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In the preface to a slender volume entitled La communauté affrontée, philosopher Jean-Luc Nancy writes: “The present state of the world is not a war of civilizations. It is a civil war: it is the internecine war of a city, of a civility, of a citizenry [citadinité] that are being deployed up until the limits of this world, and because of this, up until the extremity of their own concepts” (11). Globalization, or the limitless expansion of the West driven by totalizing notions such as “History, Science, Capital, Man and/or their Nothingness” reaches a point where such concepts must of necessity break apart, where “a distended figure bursts, [and] a chasm appears” (13, 1). This chasm signals a rent in the supposedly unified essence of a community, a tear within the fullness of an immanence completely present to itself. The gap is the sign of a community confronted with itself [“la communauté … affrontée à elle-même” (17)], or rather, exposed to itself at its limit, facing the outside with which it is joined edge to edge. In an earlier essay entitled La communauté désoeuvrée (first published in 1983 and translated as The Inoperative Community), Nancy notes that it is at this point of withdrawal or retreat from the infinite plenitude of communal fusion, from within the divide of this separation (le partage in French is both a division and a sharing) that a thinking of community, of a being-with or a being-in-common can take place. A being-in-common is a being-together of singularities that cannot be welded together into the unicity of a single being of togetherness. Nancy describes the experience of community as the “clear consciousness of the communal night – this consciousness at the extremity of consciousness” (19). Community takes place in an exposure to the outside of a self, in a consciousness of the difference of immanence from itself.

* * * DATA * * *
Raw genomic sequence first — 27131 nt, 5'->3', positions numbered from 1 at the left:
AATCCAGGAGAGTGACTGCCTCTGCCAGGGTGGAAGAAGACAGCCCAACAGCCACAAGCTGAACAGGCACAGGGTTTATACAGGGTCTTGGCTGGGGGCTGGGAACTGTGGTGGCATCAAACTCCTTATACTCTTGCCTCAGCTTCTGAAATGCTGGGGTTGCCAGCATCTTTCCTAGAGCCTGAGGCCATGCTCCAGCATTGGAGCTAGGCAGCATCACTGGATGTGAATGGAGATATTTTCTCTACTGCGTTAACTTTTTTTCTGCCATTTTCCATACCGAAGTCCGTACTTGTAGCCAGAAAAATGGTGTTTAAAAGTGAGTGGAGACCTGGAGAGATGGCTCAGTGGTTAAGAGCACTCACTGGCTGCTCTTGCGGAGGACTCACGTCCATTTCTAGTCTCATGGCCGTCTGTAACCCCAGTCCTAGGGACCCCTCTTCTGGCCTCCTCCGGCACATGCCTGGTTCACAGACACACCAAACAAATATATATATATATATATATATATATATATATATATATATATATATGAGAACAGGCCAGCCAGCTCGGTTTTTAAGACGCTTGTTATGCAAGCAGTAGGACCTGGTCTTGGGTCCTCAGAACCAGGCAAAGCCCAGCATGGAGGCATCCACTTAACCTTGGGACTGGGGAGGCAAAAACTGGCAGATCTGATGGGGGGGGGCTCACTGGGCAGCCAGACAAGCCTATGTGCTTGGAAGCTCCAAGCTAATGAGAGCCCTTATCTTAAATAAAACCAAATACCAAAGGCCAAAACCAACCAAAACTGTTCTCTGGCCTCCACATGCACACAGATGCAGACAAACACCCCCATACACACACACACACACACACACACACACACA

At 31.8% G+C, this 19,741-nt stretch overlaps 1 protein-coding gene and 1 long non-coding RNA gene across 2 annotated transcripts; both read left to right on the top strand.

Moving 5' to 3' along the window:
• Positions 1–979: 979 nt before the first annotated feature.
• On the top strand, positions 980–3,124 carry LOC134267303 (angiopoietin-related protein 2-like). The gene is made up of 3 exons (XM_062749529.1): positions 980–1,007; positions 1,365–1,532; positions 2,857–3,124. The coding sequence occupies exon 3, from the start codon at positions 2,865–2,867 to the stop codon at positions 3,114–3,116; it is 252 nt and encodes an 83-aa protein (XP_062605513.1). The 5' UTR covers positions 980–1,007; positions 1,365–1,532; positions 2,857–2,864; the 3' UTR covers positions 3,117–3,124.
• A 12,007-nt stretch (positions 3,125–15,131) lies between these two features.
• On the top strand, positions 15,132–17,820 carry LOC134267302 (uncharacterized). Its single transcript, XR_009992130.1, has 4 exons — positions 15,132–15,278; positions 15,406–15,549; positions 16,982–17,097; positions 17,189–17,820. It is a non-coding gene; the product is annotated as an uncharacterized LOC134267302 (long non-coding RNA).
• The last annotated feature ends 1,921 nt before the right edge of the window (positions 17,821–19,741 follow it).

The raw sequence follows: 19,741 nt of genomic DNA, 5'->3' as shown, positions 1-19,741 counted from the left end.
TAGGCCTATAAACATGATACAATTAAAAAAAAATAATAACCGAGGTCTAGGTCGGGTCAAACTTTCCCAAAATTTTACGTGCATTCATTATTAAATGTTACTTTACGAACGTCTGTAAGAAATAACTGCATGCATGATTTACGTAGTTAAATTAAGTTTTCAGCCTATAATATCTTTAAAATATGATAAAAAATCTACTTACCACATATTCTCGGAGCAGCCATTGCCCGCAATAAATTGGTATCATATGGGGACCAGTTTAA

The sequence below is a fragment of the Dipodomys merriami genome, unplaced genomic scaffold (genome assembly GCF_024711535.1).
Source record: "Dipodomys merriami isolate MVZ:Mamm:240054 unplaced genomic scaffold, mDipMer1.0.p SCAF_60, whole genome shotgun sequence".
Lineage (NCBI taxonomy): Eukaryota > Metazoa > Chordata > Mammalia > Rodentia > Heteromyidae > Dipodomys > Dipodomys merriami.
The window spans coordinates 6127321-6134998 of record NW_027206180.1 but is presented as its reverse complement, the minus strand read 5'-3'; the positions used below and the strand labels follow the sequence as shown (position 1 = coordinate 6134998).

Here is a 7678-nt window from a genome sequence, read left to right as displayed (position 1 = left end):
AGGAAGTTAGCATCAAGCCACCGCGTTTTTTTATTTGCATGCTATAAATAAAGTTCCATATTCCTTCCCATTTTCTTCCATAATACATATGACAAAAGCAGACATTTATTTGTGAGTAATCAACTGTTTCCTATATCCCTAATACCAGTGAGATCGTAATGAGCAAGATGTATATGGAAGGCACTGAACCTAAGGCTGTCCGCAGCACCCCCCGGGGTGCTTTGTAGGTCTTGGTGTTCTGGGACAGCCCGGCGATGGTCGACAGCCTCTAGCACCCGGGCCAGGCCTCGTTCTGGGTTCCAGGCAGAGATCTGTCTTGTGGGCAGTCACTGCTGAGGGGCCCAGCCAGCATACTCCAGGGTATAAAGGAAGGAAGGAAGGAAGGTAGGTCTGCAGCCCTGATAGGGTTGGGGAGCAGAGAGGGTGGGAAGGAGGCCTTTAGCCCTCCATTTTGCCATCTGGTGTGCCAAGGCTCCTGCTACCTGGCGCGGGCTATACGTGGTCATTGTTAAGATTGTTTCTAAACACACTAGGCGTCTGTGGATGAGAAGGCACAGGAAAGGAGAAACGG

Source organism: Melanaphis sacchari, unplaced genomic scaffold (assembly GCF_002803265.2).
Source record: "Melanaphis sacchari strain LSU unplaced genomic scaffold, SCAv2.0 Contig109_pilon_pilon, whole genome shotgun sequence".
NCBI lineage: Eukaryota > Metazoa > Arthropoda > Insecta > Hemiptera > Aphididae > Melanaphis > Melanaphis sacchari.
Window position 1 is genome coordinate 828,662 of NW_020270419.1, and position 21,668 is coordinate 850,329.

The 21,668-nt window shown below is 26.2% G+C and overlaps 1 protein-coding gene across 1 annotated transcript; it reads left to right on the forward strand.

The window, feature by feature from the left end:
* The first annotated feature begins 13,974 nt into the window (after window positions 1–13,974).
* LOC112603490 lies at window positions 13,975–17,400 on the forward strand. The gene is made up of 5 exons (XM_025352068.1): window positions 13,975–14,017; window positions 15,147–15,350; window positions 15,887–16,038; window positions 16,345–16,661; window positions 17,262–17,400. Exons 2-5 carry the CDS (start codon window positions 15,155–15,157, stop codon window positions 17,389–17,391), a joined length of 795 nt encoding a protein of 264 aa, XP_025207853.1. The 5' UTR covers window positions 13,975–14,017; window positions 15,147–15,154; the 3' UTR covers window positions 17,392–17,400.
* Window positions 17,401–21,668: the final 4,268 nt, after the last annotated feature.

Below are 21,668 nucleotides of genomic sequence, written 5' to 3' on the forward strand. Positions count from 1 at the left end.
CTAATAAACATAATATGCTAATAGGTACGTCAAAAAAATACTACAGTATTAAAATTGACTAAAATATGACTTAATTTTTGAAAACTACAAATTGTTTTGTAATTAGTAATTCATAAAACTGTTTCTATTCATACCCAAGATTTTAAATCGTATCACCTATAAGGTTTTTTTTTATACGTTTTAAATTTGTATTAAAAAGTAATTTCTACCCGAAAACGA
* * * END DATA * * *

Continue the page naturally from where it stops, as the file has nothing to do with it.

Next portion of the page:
Three years after the initial publication of La communauté désoeuvrée, and the same year that Nancy’s essay appears alongside two other reflective pieces on community in book form, the Indian postcolonial critic Partha Chatterjee cautions against the boundless reach of Enlightenment Reason, which coopts the political legitimacy of anticolonial and post-colonial struggles in Asia and Africa by viewing them as dark, atavistic, [End Page 107] and primeval forces of communitarian violence that are opposed to the rationality of the modern state and the order and stability of civic society. “Reason,” warns Chatterjee, “has not exhausted its cunning” (Nationalist 170). Contesting the ethics of rationality that evacuates what is properly political about such resistances to colonial power, Chatterjee invites us, in his subsequent work, The Nation and Its Fragments, to explore the ‘imagined communities’ of colonized nations not as mere derivatives of modular forms of European nationalism (as Benedict Anderson considers them to be), but as autonomous modes of invention of communal life that refuse to surrender to the disciplinary project of the modern state. Community, in other words, is to be understood not so much as a primordial, pre-political, and prehistoric threat to the civic coherence of the nation-state, but as a suppressed narrative of love and kinship that cannot be contained within the regulatory mechanisms of state and civil society. A self-admittedly “strenuous reading” of Hegel’s Philosophy of Right and the section entitled “Ethical Life” provides the basis for Chatterjee’s argument that the repressed narrative of community marks a crucial resistance to the only form of community legitimized by modern civil society: the community of subjects of the nation-state.

Chatterjee’s reading of Hegel would appear to be strenuous insofar as in the Phenomenology of Spirit, and particularly in the section “The Ethical Order,” Hegel often equates the word “community” with “civil society,” “state,” and “nation,” all of which are opposed to the Family. Hegel divides the ethical order between two spheres, the Family, which is governed by divine law, and the community, which is regulated by human law. While each of these two realms is universal and conscious in its own right, divine law is immediately conscious, while human law is self-conscious...

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